In today’s competitive and demanding healthcare industry, it is vital that all health care workers learn to improve their customer service skills.
We all serve somebody. At the top of this list are the patients you’re trying to attract and retain. But if your goal is merely “satisfaction,” you’re aiming too low–and a competitor hospital, health system, or clinic will take advantage of this.
Patients who are simply satisfied with your services can easily be swayed to go somewhere else if they have a choice. In fact, customer satisfaction studies have shown that people who are rationally satisfied behave no differently than those who are dissatisfied.
If patient choice plays a part in their decision, the only patients who will keep coming back–who will be consistently loyal and who will recommend your hospital or health system to others–are those who feel emotionally connected.
Beyond Service Excellence Healthcare is designed to reinforce a working knowledge of key opportunities to make these emotional connections, as well as employee behaviors that can weaken or strengthen the connections.
- Three Types of Patients
- Promoter – emotionally satisfied
- Customer – rationally satisfied
- Detractor – emotionally dissatisfied
- Participants are asked to give real life examples of patients from these three categories, as well as to delineate the different effects each type of patient will have on their business.
- Research and case studies from the Gallup Organization are used to support the qualitative difference between emotionally connected patients, rationally satisfied patients, and dissatisfied patients.
- We introduce the Customer Service Ladder–to gain a Promoter, you must achieve success on all five rungs:
- Bottom rung: Procedural Efficiency
- Second rung: Technical Excellence
- Third rung: Professional Courtesy
- Fourth rung: Product Innovation
- Top rung: Personal Connection
- Participants are asked to prioritize each rung from the perspective of senior leadership, their direct supervisor, and themselves.
- Participants are asked to grade the success of their entire organization, their particular department, and themselves with respect to each rung.
The Four Opportunities to Create an Emotional Connection
- Disinterest creates a disconnect. “Disinterest” is when you come across as impersonal, indifferent, rude, or disingenuous.
- Participants are asked to split into small groups and asked to share their own experiences, as patients or customers, with employees who had bad attitudes. They are encouraged to reflect on how it affected their commitment to that place of business.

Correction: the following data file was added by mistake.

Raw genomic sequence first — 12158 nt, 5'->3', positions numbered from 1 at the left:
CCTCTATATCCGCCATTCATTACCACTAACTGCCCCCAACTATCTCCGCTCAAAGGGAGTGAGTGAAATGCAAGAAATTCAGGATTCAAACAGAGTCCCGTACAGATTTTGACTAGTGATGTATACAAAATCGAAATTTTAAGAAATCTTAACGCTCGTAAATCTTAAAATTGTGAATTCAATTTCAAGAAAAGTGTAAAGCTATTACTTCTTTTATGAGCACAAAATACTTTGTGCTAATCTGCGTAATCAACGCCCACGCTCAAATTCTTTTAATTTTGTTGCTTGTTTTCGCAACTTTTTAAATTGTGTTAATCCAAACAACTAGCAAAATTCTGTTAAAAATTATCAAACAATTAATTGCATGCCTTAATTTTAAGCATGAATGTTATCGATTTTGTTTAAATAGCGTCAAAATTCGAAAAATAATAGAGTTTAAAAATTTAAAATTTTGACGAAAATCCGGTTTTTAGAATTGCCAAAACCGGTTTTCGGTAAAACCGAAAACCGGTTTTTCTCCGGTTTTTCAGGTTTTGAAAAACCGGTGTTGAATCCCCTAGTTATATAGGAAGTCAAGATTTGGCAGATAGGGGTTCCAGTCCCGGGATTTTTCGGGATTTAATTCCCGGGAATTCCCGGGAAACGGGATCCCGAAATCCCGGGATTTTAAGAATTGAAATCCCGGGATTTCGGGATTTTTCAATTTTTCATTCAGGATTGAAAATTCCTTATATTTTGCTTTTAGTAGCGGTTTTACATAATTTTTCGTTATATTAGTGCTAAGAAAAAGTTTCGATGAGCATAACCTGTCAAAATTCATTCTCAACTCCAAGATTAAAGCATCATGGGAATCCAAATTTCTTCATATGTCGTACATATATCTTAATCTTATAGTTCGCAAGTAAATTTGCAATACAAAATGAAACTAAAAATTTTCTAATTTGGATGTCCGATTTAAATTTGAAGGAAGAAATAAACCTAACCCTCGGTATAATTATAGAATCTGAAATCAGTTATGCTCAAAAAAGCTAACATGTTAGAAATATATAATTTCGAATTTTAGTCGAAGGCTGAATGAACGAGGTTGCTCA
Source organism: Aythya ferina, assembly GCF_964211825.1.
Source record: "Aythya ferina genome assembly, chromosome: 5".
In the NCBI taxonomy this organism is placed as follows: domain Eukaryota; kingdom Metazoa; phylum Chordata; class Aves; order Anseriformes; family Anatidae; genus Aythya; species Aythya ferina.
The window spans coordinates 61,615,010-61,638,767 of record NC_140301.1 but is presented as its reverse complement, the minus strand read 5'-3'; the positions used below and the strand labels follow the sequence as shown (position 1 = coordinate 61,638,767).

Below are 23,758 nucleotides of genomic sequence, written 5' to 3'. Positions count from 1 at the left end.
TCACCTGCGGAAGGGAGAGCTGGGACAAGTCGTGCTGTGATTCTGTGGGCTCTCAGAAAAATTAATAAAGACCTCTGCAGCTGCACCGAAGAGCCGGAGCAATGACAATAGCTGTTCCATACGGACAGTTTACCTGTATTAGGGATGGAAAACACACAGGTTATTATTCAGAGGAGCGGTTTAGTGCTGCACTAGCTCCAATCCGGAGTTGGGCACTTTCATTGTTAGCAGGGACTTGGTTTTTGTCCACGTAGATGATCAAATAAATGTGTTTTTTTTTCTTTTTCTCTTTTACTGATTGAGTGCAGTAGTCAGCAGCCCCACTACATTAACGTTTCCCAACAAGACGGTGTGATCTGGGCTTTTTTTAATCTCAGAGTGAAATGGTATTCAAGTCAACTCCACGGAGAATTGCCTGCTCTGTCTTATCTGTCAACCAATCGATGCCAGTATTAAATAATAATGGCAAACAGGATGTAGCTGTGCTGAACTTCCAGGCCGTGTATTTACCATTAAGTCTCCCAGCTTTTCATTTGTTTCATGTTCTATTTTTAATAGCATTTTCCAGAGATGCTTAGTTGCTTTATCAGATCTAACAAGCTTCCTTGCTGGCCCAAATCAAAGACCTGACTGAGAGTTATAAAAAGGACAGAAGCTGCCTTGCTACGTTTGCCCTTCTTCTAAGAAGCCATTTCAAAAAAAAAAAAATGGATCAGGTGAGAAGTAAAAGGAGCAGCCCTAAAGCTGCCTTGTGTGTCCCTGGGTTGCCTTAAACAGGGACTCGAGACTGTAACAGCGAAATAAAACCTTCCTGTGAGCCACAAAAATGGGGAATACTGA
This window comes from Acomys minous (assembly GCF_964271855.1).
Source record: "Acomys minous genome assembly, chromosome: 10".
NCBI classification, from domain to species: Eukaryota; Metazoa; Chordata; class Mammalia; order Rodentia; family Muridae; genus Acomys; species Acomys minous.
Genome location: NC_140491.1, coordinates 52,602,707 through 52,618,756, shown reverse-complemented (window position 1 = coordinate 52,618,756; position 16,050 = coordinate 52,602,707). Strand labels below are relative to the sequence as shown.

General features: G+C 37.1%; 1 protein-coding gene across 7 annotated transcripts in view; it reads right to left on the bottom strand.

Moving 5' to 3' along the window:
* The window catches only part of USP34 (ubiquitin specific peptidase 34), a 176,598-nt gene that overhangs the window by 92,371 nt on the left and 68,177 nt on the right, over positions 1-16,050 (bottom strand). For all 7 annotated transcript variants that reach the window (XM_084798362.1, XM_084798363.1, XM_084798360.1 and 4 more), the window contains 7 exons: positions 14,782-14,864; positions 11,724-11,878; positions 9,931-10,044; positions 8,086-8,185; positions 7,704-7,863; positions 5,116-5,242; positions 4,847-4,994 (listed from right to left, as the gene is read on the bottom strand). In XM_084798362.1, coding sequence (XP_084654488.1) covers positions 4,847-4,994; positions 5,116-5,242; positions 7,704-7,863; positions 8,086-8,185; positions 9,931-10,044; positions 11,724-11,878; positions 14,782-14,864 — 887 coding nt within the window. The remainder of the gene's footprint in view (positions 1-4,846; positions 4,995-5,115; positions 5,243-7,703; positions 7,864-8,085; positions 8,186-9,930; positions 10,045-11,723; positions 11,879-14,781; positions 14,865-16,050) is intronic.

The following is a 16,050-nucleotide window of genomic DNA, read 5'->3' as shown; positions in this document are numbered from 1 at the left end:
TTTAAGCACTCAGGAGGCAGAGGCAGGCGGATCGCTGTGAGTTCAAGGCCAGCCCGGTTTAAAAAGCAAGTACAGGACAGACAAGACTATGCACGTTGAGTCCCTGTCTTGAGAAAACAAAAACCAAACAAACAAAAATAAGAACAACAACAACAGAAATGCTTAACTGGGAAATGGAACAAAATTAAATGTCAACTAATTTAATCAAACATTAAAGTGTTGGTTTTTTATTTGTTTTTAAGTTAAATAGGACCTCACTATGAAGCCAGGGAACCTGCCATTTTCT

- We present a psychological analysis concerning why some people have a disinterested attitude at work.
- Enthusiasm creates a connection. “Enthusiasm” is when you demonstrate a sincere belief in your product or service, coupled with a genuine desire to help.
- Each group is asked to simulate one of the previously told stories of bad attitude in a roleplay. They then roleplay the same situation but with a different (good) attitude.
- We present a psychological analysis concerning why some people have an enthusiastic attitude at work.
- We explain and practice together the mental technique of developing and maintaining a positive attitude.
- Self-centered communication creates a disconnect. This is when you talk more than you listen. This can include an overemphasis on process, product, or personal knowledge (“Let me tell you what we can do”).
- We conduct discussion to determine ways in which patients feel processed rather than genuinely served.
- Altruistic communication creates a connection. This is when you listen more than you talk. This includes inquiring, empathizing, and validating their needs (“Let me ask you what we can do”).
- Our trainers review what it means to make a good impression. Some aspects of this include:
- Being accessible
- Showing interest
- Demonstrating balance
- Defensiveness creates a disconnect. This is when you refuse to admit or correct a service failure.
- We ask participants to share stories of their own experiences, as patients or customers, with service failures, with a focus on times when an employee, manager, or owner was defensive and refused to take responsibility.
- Taking ownership creates a connection. This is when you do everything within your power to completely rectify a service failure in order to win patient loyalty.
- Participants are asked to share their own experiences with service failures in which the employee, manager, or owner took extraordinary measures to make things right.
- Then, participants brainstorm together about potential frustrations and grievances that patients might have, and discuss appropriate corrective responses. This time will be particularly tailored to the participants’ unique context and needs.
- We review research from Gallup and GPW Institute that demonstrates the link between employee engagement and patient / customer engagement.
- Engaged employees are the by-product of inclusive managers.
- We stress the importance of a workplace culture of positivity. Managers need to communicate positive and affirming messages at a 5:1 ratio to achieve highly engaged employees.
- Participants are paired off with a partner and asked to share a story of when they were able to make a strong emotional connection with a patient. The RDR facilitator will debrief after this time, and help participants identify the specific factors involved in winning patient loyalty in each situation.
- Finally, participants will be asked to complete a personal action plan that articulates ways they can improve on creating emotional connections with patients.